The search for the huge Hitching Stone took us on single-track roads through the windswept fields and moors of the Pennines, south of Skipton.
From a distance the huge boulder appears tiny, though it’s actually one of the largest in Yorkshire, said to weigh in at a little over a thousand tons. As I trudged towards the rock which sat brooding over the desolate moorland, I noticed an odd effect. Now, I’m not one for overly-fanciful musings, but the Hitching Stone seemed to grow in stature far more than I expected as I approached. From a distance it looks rather inconsequential… but as you near the place, it’s almost like it takes in a great breath and swells up! Sorry, but it’s an impression I couldn’t shake off.
The day was a typical Yorkshire summer day; windy, occasionally sunny but the sky was teeming with threatening, fast-moving, rain-promising clouds. Right on cue, (and half-expected), the clouds opened to bathe the stone in sunlight just as we arrived. It made me smile.
The most obvious feature on the rock was the hole. About eight feet from the ground, begging to be explored…
Scrambling up the sheer sides, I noticed a chain had been secured to the left wall of the hole, just at the right height for grabbing as an aid to entry! The chamber went back a little over six feet. There were markings on the walls and roof that looked like the hole had been enlarged by man at some point. There was writing carved into the floor by some previous explorer. And at the far end of the chamber was the most curious thing - a ‘tube’ that entered from high on the right wall and exited opposite on the lower left wall. The tube then went all the way to the outer surface of the boulder. Geologists reckon this is caused by a fossilised tree (called Lepidodendron) that has since eroded away leaving the ‘tube’.
Some of our group decided to test the acoustic qualities of this natural instrument!
I climbed out of the hole and began to explore the southern side of the rock. With care, it was possible to climb right up to the top of the house-sized stone, where yet another surprise lay waiting. Near the upper surface, in a hole with three vertical sides and one side gently sloping to the edge, was a pool of water, around four feet wide by eight feet long… the water looked to be maybe three feet deep at the far end. Waves lapped at the rock’s surface. Surreal! A little pond atop this massive boulder?!
It struck me that this place was very ‘experiential’. I could imagine some truth-seeker from times long gone, washing in the pool, settling into the hole within the rock, listening to the trance-inducing hum of the wind past the hollow, watching the sun roll down the flanks of Pendle Hill (which it does at sunset on the equinoxes). Water (the pool), Earth (the land-fast rock itself), Air (the noise of the wind) and Fire (the setting sun)…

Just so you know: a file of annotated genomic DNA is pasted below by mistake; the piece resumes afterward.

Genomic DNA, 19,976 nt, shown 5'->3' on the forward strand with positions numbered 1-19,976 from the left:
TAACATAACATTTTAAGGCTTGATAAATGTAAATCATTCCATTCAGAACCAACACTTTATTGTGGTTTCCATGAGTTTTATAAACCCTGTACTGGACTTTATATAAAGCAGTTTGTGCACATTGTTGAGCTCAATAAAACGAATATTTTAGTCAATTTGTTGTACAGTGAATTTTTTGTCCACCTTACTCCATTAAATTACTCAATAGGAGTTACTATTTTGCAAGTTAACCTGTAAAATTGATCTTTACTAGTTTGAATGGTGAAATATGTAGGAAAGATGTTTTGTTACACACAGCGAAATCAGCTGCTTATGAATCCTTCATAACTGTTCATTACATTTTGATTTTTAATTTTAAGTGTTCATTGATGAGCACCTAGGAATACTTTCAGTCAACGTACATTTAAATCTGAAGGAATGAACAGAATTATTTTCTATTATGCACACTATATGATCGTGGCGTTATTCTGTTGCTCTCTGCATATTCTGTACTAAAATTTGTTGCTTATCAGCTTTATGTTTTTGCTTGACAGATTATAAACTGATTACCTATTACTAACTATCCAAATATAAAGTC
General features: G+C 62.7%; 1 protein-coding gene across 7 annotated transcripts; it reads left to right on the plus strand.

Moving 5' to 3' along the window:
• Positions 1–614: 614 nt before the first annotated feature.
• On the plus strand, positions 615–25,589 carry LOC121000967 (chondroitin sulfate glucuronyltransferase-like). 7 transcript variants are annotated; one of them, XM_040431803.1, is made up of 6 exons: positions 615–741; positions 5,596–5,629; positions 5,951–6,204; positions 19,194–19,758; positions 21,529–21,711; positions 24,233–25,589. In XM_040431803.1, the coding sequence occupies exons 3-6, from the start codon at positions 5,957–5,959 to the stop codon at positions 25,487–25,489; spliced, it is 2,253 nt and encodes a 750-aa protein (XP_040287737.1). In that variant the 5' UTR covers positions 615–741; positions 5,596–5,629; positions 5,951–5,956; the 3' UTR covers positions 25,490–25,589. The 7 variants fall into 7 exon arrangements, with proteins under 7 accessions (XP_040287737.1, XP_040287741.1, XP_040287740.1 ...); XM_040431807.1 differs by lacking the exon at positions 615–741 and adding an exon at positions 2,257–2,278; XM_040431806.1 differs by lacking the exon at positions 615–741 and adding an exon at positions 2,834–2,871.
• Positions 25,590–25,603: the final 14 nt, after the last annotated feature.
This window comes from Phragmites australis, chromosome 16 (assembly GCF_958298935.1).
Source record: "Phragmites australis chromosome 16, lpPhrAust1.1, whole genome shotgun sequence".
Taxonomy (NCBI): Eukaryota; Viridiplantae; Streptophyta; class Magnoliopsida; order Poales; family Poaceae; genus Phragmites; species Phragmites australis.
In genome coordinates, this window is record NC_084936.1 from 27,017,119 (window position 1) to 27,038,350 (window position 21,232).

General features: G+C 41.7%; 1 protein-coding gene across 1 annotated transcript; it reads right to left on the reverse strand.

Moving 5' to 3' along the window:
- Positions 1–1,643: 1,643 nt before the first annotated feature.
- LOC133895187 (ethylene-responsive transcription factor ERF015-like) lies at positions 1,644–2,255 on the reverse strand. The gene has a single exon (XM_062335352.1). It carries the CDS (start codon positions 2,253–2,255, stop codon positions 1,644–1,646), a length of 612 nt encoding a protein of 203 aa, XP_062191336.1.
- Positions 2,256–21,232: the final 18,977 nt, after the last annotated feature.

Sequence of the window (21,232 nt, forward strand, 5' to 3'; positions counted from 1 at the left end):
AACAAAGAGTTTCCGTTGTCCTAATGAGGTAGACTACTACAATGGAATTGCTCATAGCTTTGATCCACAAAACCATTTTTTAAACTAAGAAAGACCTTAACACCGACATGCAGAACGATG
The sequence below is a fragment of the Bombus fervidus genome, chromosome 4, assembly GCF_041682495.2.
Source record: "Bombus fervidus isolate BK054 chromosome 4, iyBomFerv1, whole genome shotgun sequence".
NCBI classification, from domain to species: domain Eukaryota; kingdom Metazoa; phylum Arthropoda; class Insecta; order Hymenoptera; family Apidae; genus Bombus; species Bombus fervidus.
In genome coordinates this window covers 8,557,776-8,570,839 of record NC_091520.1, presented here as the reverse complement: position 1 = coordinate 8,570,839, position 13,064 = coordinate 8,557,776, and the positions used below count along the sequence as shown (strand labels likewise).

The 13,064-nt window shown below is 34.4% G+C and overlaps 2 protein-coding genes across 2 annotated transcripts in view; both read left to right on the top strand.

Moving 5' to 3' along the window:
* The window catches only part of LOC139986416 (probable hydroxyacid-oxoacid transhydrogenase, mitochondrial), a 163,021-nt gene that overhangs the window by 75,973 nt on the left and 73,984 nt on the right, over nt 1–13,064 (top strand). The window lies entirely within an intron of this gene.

And above the pool, a carving; some sort of 'cross' ?
One local legend recorded by John Gray (1891) recounts the initiation of neophytes occurring here, the hole assuming the role of one of the many Druid or Priest Chairs found around the country.
There are also two folk-tales relating to the activities of local witches. The first tells how the boulder was named and how it came to sit where it does; being ‘hitched up’ there.
The second recounts how a different witch, this time on the tops of Ilkley moor, was so annoyed at having her view of the land around spoiled by this huge rock, that she stuck the handle of her broomstick into the stone, lifted it high and flung it across the valley.
Definitely not girls to get on the wrong side of…
The position the rock landed turned out to become rather important. Not only does it sit on what has become the border of North and West Yorkshire, it also marks the township boundaries of Keighley, Cowling and Sutton.
Given that the concept of boundaries or ‘liminality’ in magic and ritual is given great importance by folks with more knowledge on these matters than me, I wonder what significance, if any, this has on the site. It was certainly a significant enough place to host ancient councils and parliaments. It was the site of a Lammas fair until 1870, with the racing of horses nearby and curious competitions; Alec Wood wrote in 1973 of the old ‘treacle and pudding eating’ competition!
From the top of the stone we could see another rock, half a mile or so to the north-west. The map showed it to be called the ‘Winter Hill Stone’ so we set off to check it out…
It’s a wind-blasted thing, from one angle it reminded me of the Doubler Stones near Addingham. On the side that faced the Hitching Stone there appeared to be plenty of cup markings, clustered at the base of the rock. Paul Bennett (Old Stones of Elmet, 2001) indicates the appropriate nature of this rock's name. He writes that if you stand here to observe the winter solstice sunrise, the sun should appear from behind the Hitching Stone on the horizon.
I might just get along to watch this one midwinter... with the obligatory shot of Seasonal Cheer and sexy thermals, of course.
As we left the place, we noticed another carving on a boulder, this one in a pasture north of the site:-
Another 'cross' of some sort... ?